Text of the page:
Journal Staff


The current Guam foreclosure moratorium, without further action, is set to conclude at the end of January.

While some island bankers and real estate agents expect it to likely be extended once more, what will happen once the moratorium reaches its expiration date?

Joaquin PLG Cook, president and CEO of Bank of Guam, said that the island’s moratorium on foreclosures has tentatively been extended to Jan. 31, with Freddie Mac’s extended until Feb. 28. However, he said the moratoriums will most likely be extended beyond those dates.


Ryan J. De Guzman, CEO, partner and broker for Century 21 Commonwealth Realty, said he believes that once the moratorium is over, there could be foreclosures.

But this will not hurt the real estate market on the island; it may actually help it, he said. According to De Guzman, if this wave of foreclosures happens, the real estate agents will have no problem selling those properties, and quickly.

However, the moratorium is just one factor affecting foreclosures.

“The moratorium is definitely affecting the foreclosure numbers compared to previous years,” he said. “The payment deferrals granted by federal home programs has also been a great help. That said, we continue to see payments come in for our mortgage portfolio. In addition, there have been a lot of refinances happening as borrowers take advantage of low rates.”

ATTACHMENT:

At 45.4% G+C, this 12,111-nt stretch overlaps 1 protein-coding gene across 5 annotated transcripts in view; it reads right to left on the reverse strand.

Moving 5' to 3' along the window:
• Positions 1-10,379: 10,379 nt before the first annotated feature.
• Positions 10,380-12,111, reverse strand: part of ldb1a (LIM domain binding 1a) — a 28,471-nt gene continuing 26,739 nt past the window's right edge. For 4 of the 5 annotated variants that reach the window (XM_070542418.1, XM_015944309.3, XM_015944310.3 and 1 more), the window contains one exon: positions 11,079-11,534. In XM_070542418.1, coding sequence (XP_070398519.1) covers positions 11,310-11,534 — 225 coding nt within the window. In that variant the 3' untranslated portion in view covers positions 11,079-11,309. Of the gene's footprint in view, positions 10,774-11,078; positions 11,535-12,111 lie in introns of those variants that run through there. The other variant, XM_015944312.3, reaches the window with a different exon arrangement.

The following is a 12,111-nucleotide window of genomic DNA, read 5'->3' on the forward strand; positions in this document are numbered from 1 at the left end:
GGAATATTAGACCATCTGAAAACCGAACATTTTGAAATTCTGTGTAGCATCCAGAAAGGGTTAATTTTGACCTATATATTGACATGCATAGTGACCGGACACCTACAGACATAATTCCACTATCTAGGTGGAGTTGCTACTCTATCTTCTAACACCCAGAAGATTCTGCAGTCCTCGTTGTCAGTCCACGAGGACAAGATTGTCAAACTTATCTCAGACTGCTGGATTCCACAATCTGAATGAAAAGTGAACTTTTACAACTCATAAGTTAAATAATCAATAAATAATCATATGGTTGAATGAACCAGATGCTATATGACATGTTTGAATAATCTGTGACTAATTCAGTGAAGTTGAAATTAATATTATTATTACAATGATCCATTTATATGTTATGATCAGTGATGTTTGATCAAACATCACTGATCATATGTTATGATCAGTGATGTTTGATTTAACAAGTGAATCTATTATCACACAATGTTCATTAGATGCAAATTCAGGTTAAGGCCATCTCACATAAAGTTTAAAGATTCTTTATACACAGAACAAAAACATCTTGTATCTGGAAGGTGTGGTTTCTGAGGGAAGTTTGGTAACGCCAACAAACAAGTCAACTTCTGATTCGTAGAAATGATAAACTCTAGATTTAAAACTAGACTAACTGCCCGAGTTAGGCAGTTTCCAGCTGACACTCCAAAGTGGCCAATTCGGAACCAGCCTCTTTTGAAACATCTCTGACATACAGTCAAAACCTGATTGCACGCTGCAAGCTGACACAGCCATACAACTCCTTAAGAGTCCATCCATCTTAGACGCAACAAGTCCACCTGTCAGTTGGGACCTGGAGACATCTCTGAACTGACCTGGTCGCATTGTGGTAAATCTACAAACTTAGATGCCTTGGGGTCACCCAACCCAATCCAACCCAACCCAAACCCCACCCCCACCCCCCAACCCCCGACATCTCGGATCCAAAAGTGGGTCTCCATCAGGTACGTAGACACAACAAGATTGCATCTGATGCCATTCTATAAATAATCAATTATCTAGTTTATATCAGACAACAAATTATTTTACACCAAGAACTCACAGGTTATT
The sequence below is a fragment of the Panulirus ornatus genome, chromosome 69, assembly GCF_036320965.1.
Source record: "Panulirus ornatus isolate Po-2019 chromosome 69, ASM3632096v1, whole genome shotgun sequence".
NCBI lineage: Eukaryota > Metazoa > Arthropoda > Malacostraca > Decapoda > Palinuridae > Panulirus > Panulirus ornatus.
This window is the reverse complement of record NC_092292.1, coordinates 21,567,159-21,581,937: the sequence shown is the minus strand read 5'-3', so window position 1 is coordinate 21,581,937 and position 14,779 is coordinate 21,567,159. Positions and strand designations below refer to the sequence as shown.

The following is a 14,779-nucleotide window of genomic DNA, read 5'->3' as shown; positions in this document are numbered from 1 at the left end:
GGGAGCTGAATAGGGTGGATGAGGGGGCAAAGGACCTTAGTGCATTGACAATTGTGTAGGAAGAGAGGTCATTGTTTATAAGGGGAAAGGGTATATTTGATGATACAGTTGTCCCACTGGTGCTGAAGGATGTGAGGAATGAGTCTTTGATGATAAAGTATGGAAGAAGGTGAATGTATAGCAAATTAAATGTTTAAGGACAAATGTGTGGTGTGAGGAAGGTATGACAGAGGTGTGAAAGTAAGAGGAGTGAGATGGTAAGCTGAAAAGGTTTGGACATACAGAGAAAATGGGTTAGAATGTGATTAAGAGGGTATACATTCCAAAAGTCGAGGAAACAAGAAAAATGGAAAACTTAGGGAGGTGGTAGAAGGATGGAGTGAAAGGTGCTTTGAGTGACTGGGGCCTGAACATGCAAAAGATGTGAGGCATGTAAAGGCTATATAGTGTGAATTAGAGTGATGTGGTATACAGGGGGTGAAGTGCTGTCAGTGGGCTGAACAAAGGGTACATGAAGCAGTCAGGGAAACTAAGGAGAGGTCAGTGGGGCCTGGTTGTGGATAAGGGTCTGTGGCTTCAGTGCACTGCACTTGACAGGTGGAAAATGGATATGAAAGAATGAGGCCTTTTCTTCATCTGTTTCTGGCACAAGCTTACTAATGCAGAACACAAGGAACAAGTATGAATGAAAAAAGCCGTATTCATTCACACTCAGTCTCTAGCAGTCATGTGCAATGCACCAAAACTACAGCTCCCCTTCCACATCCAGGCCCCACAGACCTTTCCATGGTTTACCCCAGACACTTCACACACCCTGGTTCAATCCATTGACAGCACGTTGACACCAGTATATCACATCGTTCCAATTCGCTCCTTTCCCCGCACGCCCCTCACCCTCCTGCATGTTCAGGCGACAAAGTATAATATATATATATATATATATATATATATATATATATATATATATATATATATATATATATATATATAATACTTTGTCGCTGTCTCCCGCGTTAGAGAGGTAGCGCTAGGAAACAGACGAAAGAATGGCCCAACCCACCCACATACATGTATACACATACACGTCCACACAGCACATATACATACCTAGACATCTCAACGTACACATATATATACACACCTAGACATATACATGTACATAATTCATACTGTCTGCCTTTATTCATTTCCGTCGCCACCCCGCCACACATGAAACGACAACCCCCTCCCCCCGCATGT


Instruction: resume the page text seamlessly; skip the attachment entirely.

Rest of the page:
Philip J. Flores, president and CEO of BankPacific, said the bank’s view on the situation is very positive.


“Our residential loan portfolio is quite strong right now,” he said. “This is partially a result of stimulus payments and people are saving more. The increase in savings comes partially from a behavioral change, the realization that there really are ‘rainy days,’ and people are not spending money for travel, restaurants, etc., so I don’t expect there will be ‘a lot’ of foreclosures.”

“It is uncharted territory…,” De Guzman said. “It puts people in limbo, like wait and see.

For the Bank of Guam, the 2019 foreclosure numbers versus the 2020 ones before the pandemic, were actually lower.

In 2019, 19 of the bank’s mortgaged properties were referred for foreclosure; only one was actually foreclosed while five are still pending — the delay in proceedings due to COVID. In 2020, there was one referral prior to the start of the pandemic back in March, which is also pending due to COVID; there were no foreclosures after that.

“Currently,” Cook said, “We have a handful of mortgage loans whose referral process has been placed on hold since the moratorium came into effect.  Of those, about half are due to COVID-related hardships.”

Flores said the industry is cautious when it comes to foreclosures.

“Banks do have a heart and the last thing we want to do is foreclose on someone’s home. Further, there is a pent-up demand for housing, so if one could no longer afford the mortgage, selling-out from underneath would not be difficult.”

In the current climate, properties usually sell quickly.

Freddie Mac, a federal home loan mortgage corporation, has extended its foreclosure moratorium to Feb. 28., while Guam’s hits its expiration date on Jan. 31.

“As far as what I’ve seen,” De Guzman said, “Because our current location market has such a limited amount of inventory, if a home or an owner are in trouble, the owner is not going to be able to hold onto the property and it will sell.”

He also said, whatever the case, the people of Guam know to expect the unexpected, and everyone should try to have a three month to six-month reserve, whether they are an owner or a renter, to help save them if an unexpected situation occurs in the future. mbj